Can AI Write My Will?

The day my kids were playing outside and shouted into the air “Alexa, what’s the weather forecast,” I realized that I have unknowingly embraced the convenience of artificial intelligence or “AI.”  While Alexa has certainly made finding the weather forecast and answering if moose are vegetarians easier, it has me thinking about other areas of my life where AI may sneak in.

Every day, I talk to people about the importance of Wills, Powers of Attorney documents, Trusts, Marital Property Agreements and other estate planning documents, so of course, that’s where my question about AI went.  I created a ChatGPT account and asked it some questions.  If you aren’t familiar with ChatGPT, it’s web-based AI, where you type in a question, and it gives you an answer.  Abracadabra.

The first task: what do I ask it?  I wanted to think about what someone with average knowledge about estate planning would ask, so my first question was “I need a will.”  Spoiler alert, I kind of liked the first part of the answer, which said:

Creating a will is an important legal document that outlines your wishes for the distribution of your assets and the care of your dependents after your death. While I can provide you with some general information and guidance, I strongly recommend consulting with a qualified attorney or using a reputable online legal service to create a will that complies with the specific laws in your jurisdiction and addresses your unique circumstances. Here are the basic steps to get started…

The first step was “gather information” – which is exactly what I tell my clients!   The next step said, “Draft the will” – that scared me.  So, my next prompt: “Draft my will.”  This is where AI spit out a Will where you would essentially “fill in the blanks.”  It started with a statement that said, “I strongly recommend consulting with an attorney to create a will.”  AI and I agree on that!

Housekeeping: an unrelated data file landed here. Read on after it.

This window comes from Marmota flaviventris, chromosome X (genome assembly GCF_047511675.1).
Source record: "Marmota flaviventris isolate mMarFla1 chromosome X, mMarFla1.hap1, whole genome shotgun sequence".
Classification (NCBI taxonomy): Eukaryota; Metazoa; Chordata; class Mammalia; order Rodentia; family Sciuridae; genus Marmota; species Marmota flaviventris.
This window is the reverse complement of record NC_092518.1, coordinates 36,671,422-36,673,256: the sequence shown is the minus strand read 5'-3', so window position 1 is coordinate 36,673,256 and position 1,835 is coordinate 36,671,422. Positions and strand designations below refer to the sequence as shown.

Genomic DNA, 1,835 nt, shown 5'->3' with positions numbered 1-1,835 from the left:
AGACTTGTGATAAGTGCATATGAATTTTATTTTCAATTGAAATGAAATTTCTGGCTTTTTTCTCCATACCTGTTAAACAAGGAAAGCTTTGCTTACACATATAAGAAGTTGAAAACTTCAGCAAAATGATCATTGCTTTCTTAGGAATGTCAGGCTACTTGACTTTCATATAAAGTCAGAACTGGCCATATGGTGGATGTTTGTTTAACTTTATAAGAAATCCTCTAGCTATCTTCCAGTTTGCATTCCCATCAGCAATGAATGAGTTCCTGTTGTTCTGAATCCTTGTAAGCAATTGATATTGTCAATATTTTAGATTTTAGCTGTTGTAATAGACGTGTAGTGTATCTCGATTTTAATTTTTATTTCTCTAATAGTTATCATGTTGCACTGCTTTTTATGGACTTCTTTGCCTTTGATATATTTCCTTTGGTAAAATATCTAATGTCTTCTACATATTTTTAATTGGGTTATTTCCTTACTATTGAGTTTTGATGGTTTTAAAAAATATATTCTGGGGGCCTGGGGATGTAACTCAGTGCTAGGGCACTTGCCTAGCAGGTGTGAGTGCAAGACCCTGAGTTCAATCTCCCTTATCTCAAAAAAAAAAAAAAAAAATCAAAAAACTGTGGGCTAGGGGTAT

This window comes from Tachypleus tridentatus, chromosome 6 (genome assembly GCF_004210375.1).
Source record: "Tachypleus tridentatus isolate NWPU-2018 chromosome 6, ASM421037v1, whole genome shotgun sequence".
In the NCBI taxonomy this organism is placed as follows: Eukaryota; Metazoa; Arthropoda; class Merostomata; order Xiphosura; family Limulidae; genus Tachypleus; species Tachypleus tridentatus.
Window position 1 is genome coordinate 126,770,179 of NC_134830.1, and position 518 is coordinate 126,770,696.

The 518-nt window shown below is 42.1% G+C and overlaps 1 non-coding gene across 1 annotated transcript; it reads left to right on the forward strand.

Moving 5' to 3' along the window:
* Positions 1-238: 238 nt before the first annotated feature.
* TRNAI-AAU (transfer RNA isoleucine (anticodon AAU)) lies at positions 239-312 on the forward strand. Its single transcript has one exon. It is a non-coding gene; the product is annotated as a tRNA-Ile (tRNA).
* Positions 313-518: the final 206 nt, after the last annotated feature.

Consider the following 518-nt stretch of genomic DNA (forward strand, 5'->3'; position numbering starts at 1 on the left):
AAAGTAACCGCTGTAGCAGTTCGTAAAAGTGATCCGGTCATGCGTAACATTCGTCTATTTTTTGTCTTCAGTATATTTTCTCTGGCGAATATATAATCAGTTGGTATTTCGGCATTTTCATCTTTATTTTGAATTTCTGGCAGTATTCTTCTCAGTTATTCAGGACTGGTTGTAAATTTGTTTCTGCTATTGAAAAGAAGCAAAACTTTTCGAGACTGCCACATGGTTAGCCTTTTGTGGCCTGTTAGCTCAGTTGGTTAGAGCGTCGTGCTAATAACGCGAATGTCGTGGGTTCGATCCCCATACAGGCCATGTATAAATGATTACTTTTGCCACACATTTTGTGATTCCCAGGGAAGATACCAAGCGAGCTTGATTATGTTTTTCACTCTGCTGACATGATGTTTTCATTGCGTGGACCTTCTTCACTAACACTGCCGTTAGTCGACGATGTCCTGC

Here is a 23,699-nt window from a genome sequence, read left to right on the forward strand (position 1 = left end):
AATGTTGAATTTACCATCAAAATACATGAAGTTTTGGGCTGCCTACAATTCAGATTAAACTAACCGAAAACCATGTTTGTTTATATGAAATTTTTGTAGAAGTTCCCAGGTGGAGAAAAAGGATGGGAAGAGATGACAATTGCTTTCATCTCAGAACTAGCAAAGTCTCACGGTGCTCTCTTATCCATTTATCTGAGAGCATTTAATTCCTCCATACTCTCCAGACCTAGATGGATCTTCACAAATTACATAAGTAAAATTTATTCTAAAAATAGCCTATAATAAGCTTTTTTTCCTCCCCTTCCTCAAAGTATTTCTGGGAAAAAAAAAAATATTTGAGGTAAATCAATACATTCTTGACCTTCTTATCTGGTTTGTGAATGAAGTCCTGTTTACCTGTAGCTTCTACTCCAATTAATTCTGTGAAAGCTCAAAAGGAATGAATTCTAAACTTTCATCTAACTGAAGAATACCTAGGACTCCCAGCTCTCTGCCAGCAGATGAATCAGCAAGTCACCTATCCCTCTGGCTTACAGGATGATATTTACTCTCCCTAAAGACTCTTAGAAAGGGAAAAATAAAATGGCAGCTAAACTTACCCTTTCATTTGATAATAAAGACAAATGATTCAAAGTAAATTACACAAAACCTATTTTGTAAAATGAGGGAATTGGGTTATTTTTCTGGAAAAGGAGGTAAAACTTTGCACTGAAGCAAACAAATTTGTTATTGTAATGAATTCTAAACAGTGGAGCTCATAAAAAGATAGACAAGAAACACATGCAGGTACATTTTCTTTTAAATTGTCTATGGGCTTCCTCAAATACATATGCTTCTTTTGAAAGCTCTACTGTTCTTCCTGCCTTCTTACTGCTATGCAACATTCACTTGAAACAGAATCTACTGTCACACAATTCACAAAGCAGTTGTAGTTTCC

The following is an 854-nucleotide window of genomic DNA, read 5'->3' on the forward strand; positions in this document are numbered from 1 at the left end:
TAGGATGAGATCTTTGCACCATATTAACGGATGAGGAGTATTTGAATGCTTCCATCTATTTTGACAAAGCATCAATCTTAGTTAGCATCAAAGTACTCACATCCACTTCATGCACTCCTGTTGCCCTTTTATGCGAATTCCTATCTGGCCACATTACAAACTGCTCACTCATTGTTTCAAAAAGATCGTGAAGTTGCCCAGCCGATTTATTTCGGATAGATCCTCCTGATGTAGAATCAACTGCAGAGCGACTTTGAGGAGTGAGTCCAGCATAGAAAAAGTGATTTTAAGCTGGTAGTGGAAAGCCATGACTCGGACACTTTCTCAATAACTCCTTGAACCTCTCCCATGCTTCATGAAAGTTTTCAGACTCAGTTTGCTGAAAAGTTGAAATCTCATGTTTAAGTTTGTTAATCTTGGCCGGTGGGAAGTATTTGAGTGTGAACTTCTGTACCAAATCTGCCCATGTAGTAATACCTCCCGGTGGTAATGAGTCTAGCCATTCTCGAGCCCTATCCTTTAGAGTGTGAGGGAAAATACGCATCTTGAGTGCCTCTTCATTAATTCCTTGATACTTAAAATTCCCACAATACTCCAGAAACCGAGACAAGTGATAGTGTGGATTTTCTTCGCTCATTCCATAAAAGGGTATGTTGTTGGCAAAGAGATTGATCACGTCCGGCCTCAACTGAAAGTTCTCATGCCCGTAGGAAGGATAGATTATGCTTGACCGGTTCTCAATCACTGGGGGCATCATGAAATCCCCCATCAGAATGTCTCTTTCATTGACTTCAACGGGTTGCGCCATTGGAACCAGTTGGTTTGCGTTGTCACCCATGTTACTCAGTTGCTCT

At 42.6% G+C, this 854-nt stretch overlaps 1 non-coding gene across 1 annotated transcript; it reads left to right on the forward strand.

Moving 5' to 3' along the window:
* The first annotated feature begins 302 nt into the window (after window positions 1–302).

Here is why I think an attorney is important to help you write your Will, rather than using AI or some other “self-help” option:

    1. The goal of a good Will is never to use it. At McCarty, our goal is to make sure your assets pass to your heirs quickly and efficiently, which usually means making plans to avoid probate.  A Will is directions for Probate, so while you certainly need a Will, our goal is to create and advise on alternative methods to transfer your assets to your heirs.  AI cannot give you legal advice about these alternative methods.
    2. A Will is only ONE of the documents you need, and AI doesn’t tell you that. What happens if you become incapacitated?  A Will does not address that.  What do you need to do to avoid probate?  A Will doesn’t do that either.  What if you have minor heirs?  The AI Will didn’t have provisions for that.
    3. Wills have “technical” requirements to make them legal, which may vary state to state. The end of the AI Will said “[Notary Public’s Seal and Signature, if required]” – it does not know enough to make sure that your Will meets legal requirements.  AI cannot facilitate having your Will signed with witnesses or notarized by a Notary Public. When you have an Attorney assist you with your Will and other estate planning documents, we can ensure any legal requirements are met and have the necessary witnesses and notary present for signing.
    4. When it comes to estate planning, one size does not fit all, and I think AI’s Will is too generic. While AI’s Will might work to instruct probate on how to distribute your assets to responsible adult heirs without any special needs, it can’t help you instruct probate on how to make certain your money or assets are protected for your minor children, any heirs with special needs, or heirs who are irresponsible with money.

So, is AI cool?  Yes!  Can it work to create a Will?  Maybe.  Can an attorney do better?  YES!  Our job is to listen to your specific needs and goals to create a plan that fits you, while AI can only answer the very specific question you’ve asked. I wonder what question my kids will think of asking Alexa next?

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Sara practices in the areas of estate planning, guardianship, estate settlement and probate. She often serves as Personal Representative or Trustee on adversarial probate and trust matters and as a Guardian ad Litem, representing the best interests of individuals declared incompetent by the Court, elderly, disabled, minors and others needing representation.

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